A nonprofit publication of the Kentucky Center for Public Service Journalism

AAA: Update on gas prices shows demand a bit lower and some relief at the pump; KY down 11 cents

Since Monday, the national average for a gallon of regular gasoline has decreased by 5 cents to $4.84. Due to the delayed release of the Energy Information Administration’s (EIA) report on gasoline supply and demand last week, the federal agency released two weeks of data Wednesday that showed gasoline demand decreased each week.

Gas demand currently sits at 8.93 million barrels a day, which is lower than last year’s rate of 9.11 million barrels a day at the end of June. On the other hand, total domestic gasoline stocks increased by 2.6 million barrels to 221.6 million barrels. These supply/demand dynamics and decreasing oil prices have pushed pump prices lower. As these trends continue, drivers will likely continue to see relief at the pump.

At the close of Thursday’s formal trading session, WTI decreased by $4.02 to settle at $105.76. Crude prices continue to face strong headwinds amid broad market concern over the potential for slowing, or even stalling, economic growth due to rising interest rates and inflation. A lower economic growth rate than expected could cause crude demand to decline, leading prices to follow suit. Additionally, EIA reported that total domestic crude stocks decreased by 2.7 million barrels to 415.6 million barrels last week, which is nearly 37 million barrels lower than at the end of June 2021, contributing to price volatility.

The national average price for a gallon of regular, self-service gasoline at $4.84 is 1 cent lower overnight, down 8 cents in the past week, but 17 cents higher on the month and $1.72 higher than one year ago.

The average in Kentucky is 2 cents lower than yesterday, now at $4.55. That’s 11 cents lower than where it was one week ago. Today’s average is 13 cents more than a month ago and $1.61 more than a year ago.

The average gas price in Lexington is down 1 cent from yesterday, trending slightly higher than the state average at $4.63. Lexington’s current gas price average is down 6 cents on the week. Ashland’s average gas price held steady overnight, currently $4.77. That’s a penny higher than a week ago.

The highest average gas prices can be found in Kenton County at $4.86, followed by Campbell and Jefferson, both at $4.90. The cheapest spot for gas in the commonwealth today can be found in Graves County at $4.16.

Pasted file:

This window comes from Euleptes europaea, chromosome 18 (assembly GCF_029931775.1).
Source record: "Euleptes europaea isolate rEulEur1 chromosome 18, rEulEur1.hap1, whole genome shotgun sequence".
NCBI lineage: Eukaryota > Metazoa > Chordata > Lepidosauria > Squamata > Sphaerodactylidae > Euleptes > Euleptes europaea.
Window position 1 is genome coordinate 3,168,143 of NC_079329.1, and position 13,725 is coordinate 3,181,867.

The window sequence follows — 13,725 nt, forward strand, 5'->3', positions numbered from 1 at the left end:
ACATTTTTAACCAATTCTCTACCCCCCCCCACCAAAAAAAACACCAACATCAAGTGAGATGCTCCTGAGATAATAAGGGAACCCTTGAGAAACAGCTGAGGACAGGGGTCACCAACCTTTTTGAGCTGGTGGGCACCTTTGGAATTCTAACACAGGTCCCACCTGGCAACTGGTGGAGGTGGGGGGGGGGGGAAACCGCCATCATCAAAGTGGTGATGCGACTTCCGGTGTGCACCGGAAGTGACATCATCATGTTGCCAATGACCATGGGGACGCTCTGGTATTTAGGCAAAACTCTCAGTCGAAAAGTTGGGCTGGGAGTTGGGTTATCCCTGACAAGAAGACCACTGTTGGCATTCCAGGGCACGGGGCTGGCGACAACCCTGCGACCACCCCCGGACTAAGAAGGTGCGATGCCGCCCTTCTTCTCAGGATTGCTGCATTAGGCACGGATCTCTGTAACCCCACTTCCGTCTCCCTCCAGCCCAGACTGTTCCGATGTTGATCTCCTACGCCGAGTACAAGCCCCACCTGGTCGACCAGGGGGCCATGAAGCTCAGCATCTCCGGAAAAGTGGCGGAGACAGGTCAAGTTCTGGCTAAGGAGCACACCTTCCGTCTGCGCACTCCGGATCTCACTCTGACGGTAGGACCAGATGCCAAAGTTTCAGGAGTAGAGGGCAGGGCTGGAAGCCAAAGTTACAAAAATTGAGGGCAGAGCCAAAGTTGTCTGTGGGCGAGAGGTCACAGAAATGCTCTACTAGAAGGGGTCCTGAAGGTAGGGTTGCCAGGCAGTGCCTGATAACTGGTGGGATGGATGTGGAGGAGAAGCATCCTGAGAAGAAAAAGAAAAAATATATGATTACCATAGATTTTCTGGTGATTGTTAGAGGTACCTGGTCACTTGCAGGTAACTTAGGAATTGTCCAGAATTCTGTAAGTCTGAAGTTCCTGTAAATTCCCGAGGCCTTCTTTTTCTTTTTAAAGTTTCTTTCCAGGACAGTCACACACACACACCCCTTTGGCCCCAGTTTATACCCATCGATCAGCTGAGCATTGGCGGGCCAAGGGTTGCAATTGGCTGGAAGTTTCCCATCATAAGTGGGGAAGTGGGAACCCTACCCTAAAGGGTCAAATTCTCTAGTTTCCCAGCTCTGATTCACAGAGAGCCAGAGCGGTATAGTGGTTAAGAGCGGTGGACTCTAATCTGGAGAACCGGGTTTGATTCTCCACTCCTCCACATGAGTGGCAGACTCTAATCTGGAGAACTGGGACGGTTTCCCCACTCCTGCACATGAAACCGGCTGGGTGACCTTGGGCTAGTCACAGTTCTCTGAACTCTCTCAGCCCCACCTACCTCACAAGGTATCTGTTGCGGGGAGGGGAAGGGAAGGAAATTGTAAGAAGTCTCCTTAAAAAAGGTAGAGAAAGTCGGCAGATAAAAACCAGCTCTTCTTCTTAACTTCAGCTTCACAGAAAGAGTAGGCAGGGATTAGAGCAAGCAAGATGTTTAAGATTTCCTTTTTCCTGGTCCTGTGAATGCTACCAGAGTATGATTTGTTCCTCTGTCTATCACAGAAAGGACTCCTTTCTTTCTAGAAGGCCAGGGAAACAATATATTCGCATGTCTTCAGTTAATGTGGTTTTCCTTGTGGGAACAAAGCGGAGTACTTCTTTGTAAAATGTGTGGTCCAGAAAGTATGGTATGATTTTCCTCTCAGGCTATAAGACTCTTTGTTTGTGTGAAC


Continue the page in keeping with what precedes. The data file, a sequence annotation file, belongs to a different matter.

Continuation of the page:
Checking nearby, the average price for a gallon of unleaded today in Ohio is at $4.78, West Virginia $4.80, Virginia $4.65, Tennessee $4.46, Indiana $4.92, Illinois $5.37 and Missouri $4.56.

Across the nation, the high spot continues to be California, now averaging 7 cents lower than a week ago at $6.27 a gallon. California remains the only state with an average gas price above $5.60.

The low spots are in Georgia and South Carolina, both averaging $4.35, followed by Mississippi at $4.37.

AAA offers the following advice to help drivers save at the pump:

• A vehicle that’s been maintained will help you maximize your miles per gallon. Make routine vehicle inspections a part of your regular routine. Plus, here’s a step you can take on your own: make sure your tires are properly inflated. Underinflated tires are a drag on fuel economy. Check tire pressure at least every other week preferably weekly.
• Find the shortest route to your destination and map it out before you go to minimize unnecessary turnarounds, idling and backtracking. Avoid peak traffic times because you get zero miles to the gallon when you’re sitting still in traffic. If possible go to “one-stop shops” where you can do multiple tasks (banking, shopping, etc.).
• Fuel economy peaks at around 50 mph on most cars, then drops off as speeds increase. Reducing highway speeds by 5 to 10 mph can increase fuel economy by as much as 14%. Surpassing the posted speed limit is not only against the law and increases the risk of crash severity, but also reduces your gas mileage. 
• A car engine consumes one quarter to one-half gallon of fuel per hour when idling, but a warm engine only takes around 10 seconds worth of fuel to restart. Where safe to do so, shut off your engine if you will be stopped for more than a minute. Remember, idling gets you 0 miles to the gallon.
• Use “fast pass” or “express” toll lanes to avoid unnecessary stops or slowdowns on the highway.
• Only use premium gas in vehicles that recommend or require it. Paying for premium gas for a vehicle that takes regular is a waste of money and is of no benefit to the vehicle.

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